Anderson Biology: “the most realistic basis for design,” 1957

A couple of days ago I caught one of my colleagues with a copy of the 1957 Pierce and Pierce design proposal for the Anderson Biology Building. (Sad!) I immediately commandeered it and I’m quite glad I did.

I don’t think I’ve ever called a building proposal charming before, but this one certainly is. The architects clearly understood the purpose of the proposed building and they  communicated with equal clarity how their design would enable Rice’s biologists to do their work–both teaching and research–more effectively.

Have a look at this opening section. The lack of jargon, bluster, or grandiosity makes this one of the most refreshing things I’ve come across in the archives in a good while:

The drawings in the packet are just as delightful:

It makes me wish I liked the building better.

While we’re on the topic here are a couple of construction shots. The first one was taken in June, 1957 and the second in February, 1958:


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Aerial Looking Southwest, 1948

My pulse quickened a bit when I first saw this:

Go ahead, zoom in on it and take a close look. I spent over an hour this afternoon staring at it. It’s a very rare angle from relatively close range and it’s also an exceptionally sharp image. It’s undated but I think it must have been taken in the summer of 1948. Abercrombie is just about finished, Fondren a little bit behind.

I hardly know where to start. We can get a clear look at, among other things, the NROTC building behind the power plant, the original back of the Chemistry Building, the engineering annex, multiple unidentified sheds, the old fieldhouse, and the stables tucked off in the woods. I’m less clear about the buildings across Main Street. Any help identifying which is which would be appreciated.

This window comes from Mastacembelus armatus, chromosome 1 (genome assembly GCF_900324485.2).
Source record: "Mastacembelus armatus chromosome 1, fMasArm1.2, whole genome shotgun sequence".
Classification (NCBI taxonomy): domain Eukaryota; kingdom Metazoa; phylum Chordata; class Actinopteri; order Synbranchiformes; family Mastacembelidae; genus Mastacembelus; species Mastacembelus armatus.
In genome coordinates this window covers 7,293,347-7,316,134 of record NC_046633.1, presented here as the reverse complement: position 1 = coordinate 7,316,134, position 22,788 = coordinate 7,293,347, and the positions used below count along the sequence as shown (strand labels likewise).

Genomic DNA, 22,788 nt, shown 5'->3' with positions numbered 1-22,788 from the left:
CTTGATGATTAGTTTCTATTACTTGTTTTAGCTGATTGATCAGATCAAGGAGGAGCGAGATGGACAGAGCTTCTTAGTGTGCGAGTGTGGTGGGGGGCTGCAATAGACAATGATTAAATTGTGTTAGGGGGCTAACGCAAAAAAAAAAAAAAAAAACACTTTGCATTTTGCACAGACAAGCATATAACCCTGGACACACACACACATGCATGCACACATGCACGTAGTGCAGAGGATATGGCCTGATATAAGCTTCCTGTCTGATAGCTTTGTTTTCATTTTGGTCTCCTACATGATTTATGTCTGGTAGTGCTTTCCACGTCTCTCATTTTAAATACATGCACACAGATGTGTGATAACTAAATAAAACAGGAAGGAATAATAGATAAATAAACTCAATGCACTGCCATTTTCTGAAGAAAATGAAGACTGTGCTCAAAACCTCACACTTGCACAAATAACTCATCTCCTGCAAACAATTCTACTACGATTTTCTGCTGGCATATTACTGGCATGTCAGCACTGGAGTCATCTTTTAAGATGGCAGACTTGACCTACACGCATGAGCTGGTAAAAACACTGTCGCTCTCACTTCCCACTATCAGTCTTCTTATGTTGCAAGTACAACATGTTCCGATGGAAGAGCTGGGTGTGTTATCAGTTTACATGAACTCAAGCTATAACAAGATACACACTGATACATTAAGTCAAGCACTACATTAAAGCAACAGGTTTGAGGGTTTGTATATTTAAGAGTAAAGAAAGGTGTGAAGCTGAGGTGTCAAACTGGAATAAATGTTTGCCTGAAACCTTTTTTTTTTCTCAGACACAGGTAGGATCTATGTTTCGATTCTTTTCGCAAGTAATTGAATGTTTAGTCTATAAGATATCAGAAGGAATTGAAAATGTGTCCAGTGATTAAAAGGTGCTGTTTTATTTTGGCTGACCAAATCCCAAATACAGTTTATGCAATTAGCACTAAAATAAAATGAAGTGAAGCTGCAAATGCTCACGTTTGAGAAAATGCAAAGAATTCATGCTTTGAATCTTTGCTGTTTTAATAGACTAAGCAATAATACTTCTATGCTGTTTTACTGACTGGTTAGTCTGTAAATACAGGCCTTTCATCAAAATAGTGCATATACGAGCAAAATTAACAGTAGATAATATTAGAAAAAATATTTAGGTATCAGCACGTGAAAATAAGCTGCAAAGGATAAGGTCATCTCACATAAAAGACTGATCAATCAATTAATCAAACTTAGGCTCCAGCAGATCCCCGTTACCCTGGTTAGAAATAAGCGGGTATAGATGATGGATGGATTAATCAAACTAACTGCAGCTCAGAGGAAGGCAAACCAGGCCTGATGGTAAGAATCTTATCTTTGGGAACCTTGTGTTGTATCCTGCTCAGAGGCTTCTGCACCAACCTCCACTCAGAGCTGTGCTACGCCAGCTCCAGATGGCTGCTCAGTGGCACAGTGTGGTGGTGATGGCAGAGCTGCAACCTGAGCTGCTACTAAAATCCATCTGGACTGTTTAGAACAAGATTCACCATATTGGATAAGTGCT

For comparison, here’s another shot from roughly the same angle taken two years earlier in 1946. It’s not as sharp and was taken from farther away but putting it next to the one above vividly tells the tale of the post-war expansion:


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Friday Follies: Baker College Cockroach Races, c1972

If this is the winner, I’d hate to see what they did with the losers.

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“completely platonic lovers,” 1955

Every once in a while I come across something that just makes my jaw drop. Human beings are apparently capable of nearly anything and small traces of all kinds of craziness get left behind. This particular story starts in an unlikely place–a Fondren Library scrapbook that covers library related events from the late 1940s to the early 1960s. As you might expect this is fairly bland material but when I saw this article I was simply stunned:

Anything jump out at you? Anything at all? Does it strike you as a bit odd that a housekeeper at the Rice Hotel would leave $5,000 (Five thousand dollars in 1940! I’d love to know how she amassed that!) to memorialize an English professor? Well, I instantly knew where I’d seen her name before. There’s a letter from her in the correspondence files in English professor George Williams’s papers. Its not much of a letter–being only barely literate and relating exclusively to the fact that it was really hot in Houston–so I will spare you. But as I’ve mentioned before George Williams left notes for me in his files about the people he was corresponding with. Here’s his note about Miss Boord: